Kenya had been under British rule since the 19th Century, and since becoming a colony in 1920 African demands for a greater role in politics had grown. In the early 1950s a group of Kikuyus, the largest ethnic group in the country, formed the Kenya Land and Freedom Army. Better known as the Mao Mao, they began a violent organised campaign against colonial leaders and white settlers that culminated in the Mau Mau Uprising. By 1956 over 12,000 Mao Mao militants had been killed by the British in an attempt to suppress the uprising, although it’s important to note that both sides committed ruthless acts of violence.
The Uprising did, however, persuade the British of the need for concessions. From 1957 natives were allowed to be elected to the Legislative Council and, by 1960, they held a majority of the seats. Britain subsequently worked with the African politicians to prepare the transition to independence and, in May 1963, the Kenya African National Union secured the majority in both houses of the new bicameral legislature.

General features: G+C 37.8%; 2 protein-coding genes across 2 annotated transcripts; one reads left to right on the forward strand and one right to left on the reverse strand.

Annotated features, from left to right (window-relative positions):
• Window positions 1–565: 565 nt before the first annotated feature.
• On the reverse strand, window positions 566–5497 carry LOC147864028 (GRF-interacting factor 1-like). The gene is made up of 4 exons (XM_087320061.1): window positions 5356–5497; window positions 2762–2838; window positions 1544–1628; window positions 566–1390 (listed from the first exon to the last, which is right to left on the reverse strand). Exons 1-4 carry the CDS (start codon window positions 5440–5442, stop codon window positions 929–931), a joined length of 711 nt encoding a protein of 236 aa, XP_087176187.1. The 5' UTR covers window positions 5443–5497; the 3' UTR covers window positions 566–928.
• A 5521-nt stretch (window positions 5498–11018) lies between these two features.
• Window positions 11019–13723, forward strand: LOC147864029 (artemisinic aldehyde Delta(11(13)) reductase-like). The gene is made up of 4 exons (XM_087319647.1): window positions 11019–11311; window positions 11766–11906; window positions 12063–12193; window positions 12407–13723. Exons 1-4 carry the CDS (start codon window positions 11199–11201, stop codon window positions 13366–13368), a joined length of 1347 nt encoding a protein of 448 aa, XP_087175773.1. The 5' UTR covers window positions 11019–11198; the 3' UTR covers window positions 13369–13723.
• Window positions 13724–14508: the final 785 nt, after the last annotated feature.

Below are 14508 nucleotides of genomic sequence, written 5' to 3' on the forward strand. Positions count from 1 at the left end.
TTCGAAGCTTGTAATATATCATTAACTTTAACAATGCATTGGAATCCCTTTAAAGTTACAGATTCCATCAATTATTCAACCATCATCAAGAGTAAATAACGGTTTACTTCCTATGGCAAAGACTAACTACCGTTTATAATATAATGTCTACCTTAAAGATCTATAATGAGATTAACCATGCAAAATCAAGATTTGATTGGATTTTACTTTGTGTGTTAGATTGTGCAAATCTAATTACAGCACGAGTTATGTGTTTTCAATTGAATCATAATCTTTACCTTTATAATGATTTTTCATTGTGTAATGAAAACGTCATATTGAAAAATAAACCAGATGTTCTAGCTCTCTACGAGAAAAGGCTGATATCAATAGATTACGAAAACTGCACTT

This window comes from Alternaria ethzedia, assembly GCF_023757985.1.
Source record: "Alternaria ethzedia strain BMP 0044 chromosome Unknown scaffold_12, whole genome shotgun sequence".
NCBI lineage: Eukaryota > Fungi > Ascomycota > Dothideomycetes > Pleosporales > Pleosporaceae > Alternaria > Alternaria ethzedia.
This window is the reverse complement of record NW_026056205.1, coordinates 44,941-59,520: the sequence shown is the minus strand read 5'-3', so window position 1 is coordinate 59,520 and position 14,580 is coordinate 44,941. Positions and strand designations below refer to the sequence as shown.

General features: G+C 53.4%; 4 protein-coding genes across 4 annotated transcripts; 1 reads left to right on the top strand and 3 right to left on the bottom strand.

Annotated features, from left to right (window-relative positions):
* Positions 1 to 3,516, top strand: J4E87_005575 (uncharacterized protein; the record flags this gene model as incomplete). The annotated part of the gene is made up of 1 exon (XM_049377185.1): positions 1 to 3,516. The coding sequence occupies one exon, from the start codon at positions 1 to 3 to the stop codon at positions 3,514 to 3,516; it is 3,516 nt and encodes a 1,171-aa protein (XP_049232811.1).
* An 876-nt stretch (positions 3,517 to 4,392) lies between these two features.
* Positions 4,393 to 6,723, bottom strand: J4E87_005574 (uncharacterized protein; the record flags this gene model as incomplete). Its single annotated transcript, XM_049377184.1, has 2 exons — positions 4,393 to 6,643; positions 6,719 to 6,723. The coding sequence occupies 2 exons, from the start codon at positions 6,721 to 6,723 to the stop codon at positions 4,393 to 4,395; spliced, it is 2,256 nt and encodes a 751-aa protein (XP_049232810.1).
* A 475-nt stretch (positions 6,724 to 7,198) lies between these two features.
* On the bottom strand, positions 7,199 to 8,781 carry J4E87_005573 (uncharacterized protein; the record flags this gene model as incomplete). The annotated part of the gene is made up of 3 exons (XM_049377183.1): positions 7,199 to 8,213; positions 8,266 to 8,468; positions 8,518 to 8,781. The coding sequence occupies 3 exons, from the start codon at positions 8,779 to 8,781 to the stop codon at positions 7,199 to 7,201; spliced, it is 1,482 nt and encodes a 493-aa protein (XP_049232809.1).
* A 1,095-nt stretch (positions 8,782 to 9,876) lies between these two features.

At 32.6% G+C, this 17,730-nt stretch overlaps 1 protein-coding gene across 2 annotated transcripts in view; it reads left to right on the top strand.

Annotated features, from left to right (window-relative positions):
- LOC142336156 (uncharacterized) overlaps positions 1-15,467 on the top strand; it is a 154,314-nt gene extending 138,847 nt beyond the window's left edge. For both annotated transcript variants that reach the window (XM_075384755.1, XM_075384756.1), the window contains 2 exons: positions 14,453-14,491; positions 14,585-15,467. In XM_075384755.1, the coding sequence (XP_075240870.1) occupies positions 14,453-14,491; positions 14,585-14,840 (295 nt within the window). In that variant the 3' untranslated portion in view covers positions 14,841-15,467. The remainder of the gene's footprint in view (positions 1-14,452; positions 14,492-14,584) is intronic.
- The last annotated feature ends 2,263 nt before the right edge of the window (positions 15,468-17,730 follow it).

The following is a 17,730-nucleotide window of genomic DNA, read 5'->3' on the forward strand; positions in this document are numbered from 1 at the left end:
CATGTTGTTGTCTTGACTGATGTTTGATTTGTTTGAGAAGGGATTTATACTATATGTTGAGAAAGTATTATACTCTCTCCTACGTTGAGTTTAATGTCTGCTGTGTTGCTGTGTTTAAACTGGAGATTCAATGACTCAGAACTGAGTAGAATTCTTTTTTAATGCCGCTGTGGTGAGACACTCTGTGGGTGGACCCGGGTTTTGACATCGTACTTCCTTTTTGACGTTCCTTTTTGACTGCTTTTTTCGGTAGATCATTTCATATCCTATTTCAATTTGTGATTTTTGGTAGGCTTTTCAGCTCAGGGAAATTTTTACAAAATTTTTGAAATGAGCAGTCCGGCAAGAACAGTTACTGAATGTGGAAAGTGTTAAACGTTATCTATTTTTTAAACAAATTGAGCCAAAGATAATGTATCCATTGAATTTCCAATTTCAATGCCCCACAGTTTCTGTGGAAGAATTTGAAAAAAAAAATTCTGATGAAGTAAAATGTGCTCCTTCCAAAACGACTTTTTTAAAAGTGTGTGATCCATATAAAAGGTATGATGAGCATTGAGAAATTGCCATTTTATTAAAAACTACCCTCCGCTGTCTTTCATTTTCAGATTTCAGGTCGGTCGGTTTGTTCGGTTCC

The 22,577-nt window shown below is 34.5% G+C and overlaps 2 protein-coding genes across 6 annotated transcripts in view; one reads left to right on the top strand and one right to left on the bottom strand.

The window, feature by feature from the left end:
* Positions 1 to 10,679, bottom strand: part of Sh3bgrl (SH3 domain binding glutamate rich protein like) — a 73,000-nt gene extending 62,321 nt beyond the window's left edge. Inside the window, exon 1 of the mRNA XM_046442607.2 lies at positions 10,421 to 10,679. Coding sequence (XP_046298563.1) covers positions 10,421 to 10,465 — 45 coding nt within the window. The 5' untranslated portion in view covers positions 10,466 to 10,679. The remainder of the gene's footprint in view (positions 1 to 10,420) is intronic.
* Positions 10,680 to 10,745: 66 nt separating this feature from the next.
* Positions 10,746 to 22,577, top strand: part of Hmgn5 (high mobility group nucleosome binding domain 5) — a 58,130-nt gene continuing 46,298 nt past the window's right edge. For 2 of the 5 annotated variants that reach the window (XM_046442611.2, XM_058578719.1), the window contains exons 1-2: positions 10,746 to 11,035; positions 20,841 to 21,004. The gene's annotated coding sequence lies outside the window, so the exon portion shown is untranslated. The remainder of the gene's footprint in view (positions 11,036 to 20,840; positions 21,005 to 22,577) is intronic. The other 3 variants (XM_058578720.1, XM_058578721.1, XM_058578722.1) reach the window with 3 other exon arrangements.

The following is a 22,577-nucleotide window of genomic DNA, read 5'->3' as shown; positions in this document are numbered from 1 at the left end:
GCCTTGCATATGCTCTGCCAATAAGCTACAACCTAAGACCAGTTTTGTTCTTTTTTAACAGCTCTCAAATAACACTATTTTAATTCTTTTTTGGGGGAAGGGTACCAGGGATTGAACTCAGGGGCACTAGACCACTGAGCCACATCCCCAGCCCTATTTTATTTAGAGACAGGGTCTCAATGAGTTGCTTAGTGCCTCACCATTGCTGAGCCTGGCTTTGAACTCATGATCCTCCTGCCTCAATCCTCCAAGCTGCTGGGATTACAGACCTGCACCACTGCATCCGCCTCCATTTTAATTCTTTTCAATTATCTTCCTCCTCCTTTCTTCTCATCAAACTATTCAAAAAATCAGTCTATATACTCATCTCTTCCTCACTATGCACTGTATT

Independence was formally declared on 12 December 1963 with Queen Elizabeth II as Head of State. Jomo Kenyatta, the leader of the Kenya African National Union, became the country’s first Prime Minister despite having been imprisoned between 1953 and 1961 after being found guilty of being a Mau Mau leader. Historians have since cast doubt on his conviction.
Kenya’s independence is now marked in part by Jamhuri Day, a national holiday that celebrates Kenya’s admittance to the Commonwealth as a republic the following year.